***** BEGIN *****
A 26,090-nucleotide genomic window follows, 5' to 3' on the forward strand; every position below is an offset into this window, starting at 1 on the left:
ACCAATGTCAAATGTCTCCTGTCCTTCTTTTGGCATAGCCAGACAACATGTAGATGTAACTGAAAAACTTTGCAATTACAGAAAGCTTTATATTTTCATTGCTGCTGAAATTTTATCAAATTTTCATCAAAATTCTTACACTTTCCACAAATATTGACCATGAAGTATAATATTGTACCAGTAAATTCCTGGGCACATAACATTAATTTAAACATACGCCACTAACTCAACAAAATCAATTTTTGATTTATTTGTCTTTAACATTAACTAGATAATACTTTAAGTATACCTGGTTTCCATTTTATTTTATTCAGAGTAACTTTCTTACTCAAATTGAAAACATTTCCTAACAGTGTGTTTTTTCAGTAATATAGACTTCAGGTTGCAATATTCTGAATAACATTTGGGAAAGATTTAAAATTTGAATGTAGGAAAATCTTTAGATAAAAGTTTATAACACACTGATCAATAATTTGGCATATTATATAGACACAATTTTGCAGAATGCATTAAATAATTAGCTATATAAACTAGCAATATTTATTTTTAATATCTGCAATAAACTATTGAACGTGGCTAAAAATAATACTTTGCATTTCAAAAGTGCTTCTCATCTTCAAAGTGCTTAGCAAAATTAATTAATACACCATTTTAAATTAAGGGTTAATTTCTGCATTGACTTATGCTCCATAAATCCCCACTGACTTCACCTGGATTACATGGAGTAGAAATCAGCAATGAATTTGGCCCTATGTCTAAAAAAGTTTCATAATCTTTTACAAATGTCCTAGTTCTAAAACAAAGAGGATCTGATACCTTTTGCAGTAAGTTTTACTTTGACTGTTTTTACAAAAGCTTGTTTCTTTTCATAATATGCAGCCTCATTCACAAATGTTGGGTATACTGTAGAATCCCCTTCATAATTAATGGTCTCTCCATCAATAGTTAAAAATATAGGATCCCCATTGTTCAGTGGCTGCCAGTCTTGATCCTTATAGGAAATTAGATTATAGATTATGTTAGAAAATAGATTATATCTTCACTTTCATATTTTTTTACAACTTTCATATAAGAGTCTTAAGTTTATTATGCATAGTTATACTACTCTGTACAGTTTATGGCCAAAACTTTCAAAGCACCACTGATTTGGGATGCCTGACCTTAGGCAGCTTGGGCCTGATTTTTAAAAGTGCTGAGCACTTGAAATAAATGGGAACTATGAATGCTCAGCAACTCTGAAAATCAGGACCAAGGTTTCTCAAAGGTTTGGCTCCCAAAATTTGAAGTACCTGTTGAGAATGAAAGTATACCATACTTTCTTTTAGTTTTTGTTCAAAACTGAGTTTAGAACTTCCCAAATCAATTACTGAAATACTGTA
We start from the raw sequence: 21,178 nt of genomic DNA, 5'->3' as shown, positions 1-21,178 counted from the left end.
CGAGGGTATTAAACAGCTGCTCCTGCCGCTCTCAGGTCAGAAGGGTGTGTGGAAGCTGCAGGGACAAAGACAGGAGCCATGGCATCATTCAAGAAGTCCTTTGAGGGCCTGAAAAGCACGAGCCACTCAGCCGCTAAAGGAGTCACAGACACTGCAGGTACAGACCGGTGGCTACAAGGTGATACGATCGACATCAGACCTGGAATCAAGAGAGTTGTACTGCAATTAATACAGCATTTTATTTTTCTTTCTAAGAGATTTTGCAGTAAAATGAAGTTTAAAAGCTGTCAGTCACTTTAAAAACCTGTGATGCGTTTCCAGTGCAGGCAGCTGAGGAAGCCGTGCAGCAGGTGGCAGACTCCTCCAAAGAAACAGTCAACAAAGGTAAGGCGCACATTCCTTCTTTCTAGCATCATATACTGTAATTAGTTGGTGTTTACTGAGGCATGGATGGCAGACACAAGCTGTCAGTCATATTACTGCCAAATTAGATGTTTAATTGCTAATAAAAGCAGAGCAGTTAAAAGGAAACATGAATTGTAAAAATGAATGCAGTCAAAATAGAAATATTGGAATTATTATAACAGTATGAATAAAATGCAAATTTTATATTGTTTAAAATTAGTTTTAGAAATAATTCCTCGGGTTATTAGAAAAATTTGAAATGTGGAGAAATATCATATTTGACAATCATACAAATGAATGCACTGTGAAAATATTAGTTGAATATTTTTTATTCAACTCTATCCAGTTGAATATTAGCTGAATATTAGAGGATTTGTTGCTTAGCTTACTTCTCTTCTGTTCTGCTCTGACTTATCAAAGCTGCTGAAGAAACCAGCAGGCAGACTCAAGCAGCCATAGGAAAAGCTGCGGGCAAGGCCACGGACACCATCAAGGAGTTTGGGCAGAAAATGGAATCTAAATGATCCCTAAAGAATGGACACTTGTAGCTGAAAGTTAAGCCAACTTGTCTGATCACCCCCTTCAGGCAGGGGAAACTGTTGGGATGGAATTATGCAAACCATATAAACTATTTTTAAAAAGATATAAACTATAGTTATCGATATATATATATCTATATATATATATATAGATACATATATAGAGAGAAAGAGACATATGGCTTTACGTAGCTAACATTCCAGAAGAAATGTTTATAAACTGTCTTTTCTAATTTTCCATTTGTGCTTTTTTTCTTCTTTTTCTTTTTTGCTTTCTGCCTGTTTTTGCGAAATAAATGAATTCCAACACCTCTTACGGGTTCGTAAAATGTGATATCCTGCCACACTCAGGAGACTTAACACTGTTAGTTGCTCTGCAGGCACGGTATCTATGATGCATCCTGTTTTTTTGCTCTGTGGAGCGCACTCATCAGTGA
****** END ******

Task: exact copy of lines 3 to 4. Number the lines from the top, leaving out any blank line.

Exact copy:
We start from the raw sequence: 21,178 nt of genomic DNA, 5'->3' as shown, positions 1-21,178 counted from the left end.
CGAGGGTATTAAACAGCTGCTCCTGCCGCTCTCAGGTCAGAAGGGTGTGTGGAAGCTGCAGGGACAAAGACAGGAGCCATGGCATCATTCAAGAAGTCCTTTGAGGGCCTGAAAAGCACGAGCCACTCAGCCGCTAAAGGAGTCACAGACACTGCAGGTACAGACCGGTGGCTACAAGGTGATACGATCGACATCAGACCTGGAATCAAGAGAGTTGTACTGCAATTAATACAGCATTTTATTTTTCTTTCTAAGAGATTTTGCAGTAAAATGAAGTTTAAAAGCTGTCAGTCACTTTAAAAACCTGTGATGCGTTTCCAGTGCAGGCAGCTGAGGAAGCCGTGCAGCAGGTGGCAGACTCCTCCAAAGAAACAGTCAACAAAGGTAAGGCGCACATTCCTTCTTTCTAGCATCATATACTGTAATTAGTTGGTGTTTACTGAGGCATGGATGGCAGACACAAGCTGTCAGTCATATTACTGCCAAATTAGATGTTTAATTGCTAATAAAAGCAGAGCAGTTAAAAGGAAACATGAATTGTAAAAATGAATGCAGTCAAAATAGAAATATTGGAATTATTATAACAGTATGAATAAAATGCAAATTTTATATTGTTTAAAATTAGTTTTAGAAATAATTCCTCGGGTTATTAGAAAAATTTGAAATGTGGAGAAATATCATATTTGACAATCATACAAATGAATGCACTGTGAAAATATTAGTTGAATATTTTTTATTCAACTCTATCCAGTTGAATATTAGCTGAATATTAGAGGATTTGTTGCTTAGCTTACTTCTCTTCTGTTCTGCTCTGACTTATCAAAGCTGCTGAAGAAACCAGCAGGCAGACTCAAGCAGCCATAGGAAAAGCTGCGGGCAAGGCCACGGACACCATCAAGGAGTTTGGGCAGAAAATGGAATCTAAATGATCCCTAAAGAATGGACACTTGTAGCTGAAAGTTAAGCCAACTTGTCTGATCACCCCCTTCAGGCAGGGGAAACTGTTGGGATGGAATTATGCAAACCATATAAACTATTTTTAAAAAGATATAAACTATAGTTATCGATATATATATATCTATATATATATATATAGATACATATATAGAGAGAAAGAGACATATGGCTTTACGTAGCTAACATTCCAGAAGAAATGTTTATAAACTGTCTTTTCTAATTTTCCATTTGTGCTTTTTTTCTTCTTTTTCTTTTTTGCTTTCTGCCTGTTTTTGCGAAATAAATGAATTCCAACACCTCTTACGGGTTCGTAAAATGTGATATCCTGCCACACTCAGGAGACTTAACACTGTTAGTTGCTCTGCAGGCACGGTATCTATGATGCATCCTGTTTTTTTGCTCTGTGGAGCGCACTCATCAGTGA